“The current, static method of dividing up spectrum is inefficient and increasingly unaffordable.  Meanwhile, it should come as no surprise that the current wireless networks are creaking,” said Luke D’Arcy, head of cognitive radio at Cambridge Consultants.  “Existing cellular networks, based on 2.5G and 3G technology, will certainly not be able to meet forecast demand for wireless data.  Next generation networks such as LTE technology (Long Term Evolution) will help in the short term, but through initiatives such as whitespace radio, unlicensed spectrum can also play a major role.”

The industry leaders, who gathered at a recent Cambridge Consultants hosted working session, agreed that there have been technological hurdles to new devices, with companies struggling initially to design devices that find free spectrum in the TV band without interfering with wireless microphones or TV signals.  However, the group noted that a move by the FCC to set up an on-line database of available frequencies makes the technical implementation much easier, opening the door to practical devices.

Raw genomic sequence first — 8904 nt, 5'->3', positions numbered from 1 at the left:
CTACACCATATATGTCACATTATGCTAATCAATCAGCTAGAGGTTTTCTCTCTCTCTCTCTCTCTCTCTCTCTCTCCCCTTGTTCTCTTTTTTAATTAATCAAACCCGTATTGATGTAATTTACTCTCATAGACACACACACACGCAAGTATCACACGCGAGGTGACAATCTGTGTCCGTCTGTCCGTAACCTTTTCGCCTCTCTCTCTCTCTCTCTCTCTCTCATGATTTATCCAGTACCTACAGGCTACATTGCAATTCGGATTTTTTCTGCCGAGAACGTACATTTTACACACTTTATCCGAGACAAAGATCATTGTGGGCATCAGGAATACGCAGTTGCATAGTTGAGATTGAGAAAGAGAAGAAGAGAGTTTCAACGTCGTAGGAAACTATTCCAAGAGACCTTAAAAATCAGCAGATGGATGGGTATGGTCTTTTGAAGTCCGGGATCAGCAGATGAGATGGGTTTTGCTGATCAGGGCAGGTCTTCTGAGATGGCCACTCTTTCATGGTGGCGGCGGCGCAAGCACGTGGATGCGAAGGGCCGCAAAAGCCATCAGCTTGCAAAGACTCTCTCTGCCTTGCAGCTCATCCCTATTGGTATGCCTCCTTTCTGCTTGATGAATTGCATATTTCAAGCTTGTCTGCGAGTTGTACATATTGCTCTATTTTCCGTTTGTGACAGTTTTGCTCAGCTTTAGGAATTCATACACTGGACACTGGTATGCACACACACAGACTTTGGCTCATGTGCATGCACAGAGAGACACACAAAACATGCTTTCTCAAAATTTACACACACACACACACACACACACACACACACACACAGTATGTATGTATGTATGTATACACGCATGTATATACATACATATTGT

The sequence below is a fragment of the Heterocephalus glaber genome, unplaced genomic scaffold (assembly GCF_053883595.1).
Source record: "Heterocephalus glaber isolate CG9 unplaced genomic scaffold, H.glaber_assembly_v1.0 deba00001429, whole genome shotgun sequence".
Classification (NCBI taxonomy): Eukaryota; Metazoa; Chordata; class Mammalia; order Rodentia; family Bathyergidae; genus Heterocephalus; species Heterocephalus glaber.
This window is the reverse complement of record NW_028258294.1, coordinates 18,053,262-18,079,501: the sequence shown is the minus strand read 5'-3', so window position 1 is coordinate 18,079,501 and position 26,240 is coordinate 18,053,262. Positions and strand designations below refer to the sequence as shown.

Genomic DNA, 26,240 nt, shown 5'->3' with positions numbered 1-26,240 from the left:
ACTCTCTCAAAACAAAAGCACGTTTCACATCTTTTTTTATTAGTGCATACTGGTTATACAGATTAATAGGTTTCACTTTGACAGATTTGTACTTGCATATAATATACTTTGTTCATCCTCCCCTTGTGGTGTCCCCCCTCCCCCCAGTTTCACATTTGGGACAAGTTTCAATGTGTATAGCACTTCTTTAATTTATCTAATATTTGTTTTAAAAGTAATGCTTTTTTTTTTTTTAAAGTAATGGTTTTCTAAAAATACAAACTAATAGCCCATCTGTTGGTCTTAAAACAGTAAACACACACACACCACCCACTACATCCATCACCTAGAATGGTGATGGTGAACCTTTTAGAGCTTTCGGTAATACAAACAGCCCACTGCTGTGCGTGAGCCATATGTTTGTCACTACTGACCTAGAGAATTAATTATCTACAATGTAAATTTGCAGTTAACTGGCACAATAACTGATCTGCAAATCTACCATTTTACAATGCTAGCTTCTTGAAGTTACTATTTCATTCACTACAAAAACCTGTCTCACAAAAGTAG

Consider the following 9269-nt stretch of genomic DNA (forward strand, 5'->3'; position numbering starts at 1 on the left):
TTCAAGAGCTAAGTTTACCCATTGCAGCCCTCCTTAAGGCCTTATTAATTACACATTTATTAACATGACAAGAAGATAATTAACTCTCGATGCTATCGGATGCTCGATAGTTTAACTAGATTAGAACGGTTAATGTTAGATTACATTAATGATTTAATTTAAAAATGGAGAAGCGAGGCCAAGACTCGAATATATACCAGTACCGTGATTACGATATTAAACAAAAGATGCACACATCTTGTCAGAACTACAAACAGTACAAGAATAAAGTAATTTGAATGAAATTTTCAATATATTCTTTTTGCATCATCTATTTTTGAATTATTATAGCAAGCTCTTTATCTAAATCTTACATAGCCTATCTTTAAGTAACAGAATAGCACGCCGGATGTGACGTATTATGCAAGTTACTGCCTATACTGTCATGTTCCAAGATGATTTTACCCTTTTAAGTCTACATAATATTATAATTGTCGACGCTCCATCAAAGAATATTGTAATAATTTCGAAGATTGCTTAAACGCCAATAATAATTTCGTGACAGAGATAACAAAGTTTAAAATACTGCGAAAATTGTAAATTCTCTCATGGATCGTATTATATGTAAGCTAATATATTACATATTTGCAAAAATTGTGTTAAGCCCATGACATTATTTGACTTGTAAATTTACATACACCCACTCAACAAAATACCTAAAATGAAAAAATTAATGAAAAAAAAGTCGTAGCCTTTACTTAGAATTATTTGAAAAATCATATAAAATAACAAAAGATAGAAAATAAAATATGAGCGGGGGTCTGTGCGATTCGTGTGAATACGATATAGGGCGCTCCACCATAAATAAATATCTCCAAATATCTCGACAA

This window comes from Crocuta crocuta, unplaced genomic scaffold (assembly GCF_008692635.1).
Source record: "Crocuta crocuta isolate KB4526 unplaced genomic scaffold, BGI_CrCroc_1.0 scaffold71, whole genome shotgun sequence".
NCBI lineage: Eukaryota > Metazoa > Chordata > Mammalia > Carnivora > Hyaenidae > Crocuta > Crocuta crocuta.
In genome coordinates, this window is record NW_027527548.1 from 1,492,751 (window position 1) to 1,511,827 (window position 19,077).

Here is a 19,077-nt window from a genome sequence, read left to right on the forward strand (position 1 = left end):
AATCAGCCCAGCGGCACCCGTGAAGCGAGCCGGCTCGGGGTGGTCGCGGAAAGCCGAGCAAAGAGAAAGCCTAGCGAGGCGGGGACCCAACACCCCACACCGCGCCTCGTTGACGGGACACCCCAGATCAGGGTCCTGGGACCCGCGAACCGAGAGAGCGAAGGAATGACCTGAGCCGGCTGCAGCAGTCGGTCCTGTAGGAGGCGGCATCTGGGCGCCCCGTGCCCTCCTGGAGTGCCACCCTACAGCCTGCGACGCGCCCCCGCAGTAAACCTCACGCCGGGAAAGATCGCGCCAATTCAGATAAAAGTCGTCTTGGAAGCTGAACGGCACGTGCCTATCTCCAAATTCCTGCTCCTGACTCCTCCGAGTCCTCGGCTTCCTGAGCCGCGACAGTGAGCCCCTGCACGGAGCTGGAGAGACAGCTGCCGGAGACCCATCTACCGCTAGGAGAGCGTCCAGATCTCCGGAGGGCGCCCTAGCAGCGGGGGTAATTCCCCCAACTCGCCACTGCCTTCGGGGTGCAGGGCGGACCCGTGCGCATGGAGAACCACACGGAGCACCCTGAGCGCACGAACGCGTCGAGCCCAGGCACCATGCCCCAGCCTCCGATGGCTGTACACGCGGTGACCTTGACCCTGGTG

The report concludes that, though opposed to whitespace radio due to interference issues, the wireless microphone industry stands to gain in terms of market disruption, while noting that unlicensed networks based on whitespace radio could seriously rival cellular networks for coverage in urban areas.  Meanwhile, the report also concludes that the widespread adoption of whitespace could radically reduce the number of access points needed to service advertising-based municipal wireless networks, drastically reducing the cost of free public wireless internet for towns and cities.  Can I get you an espresso with free internet connection to go?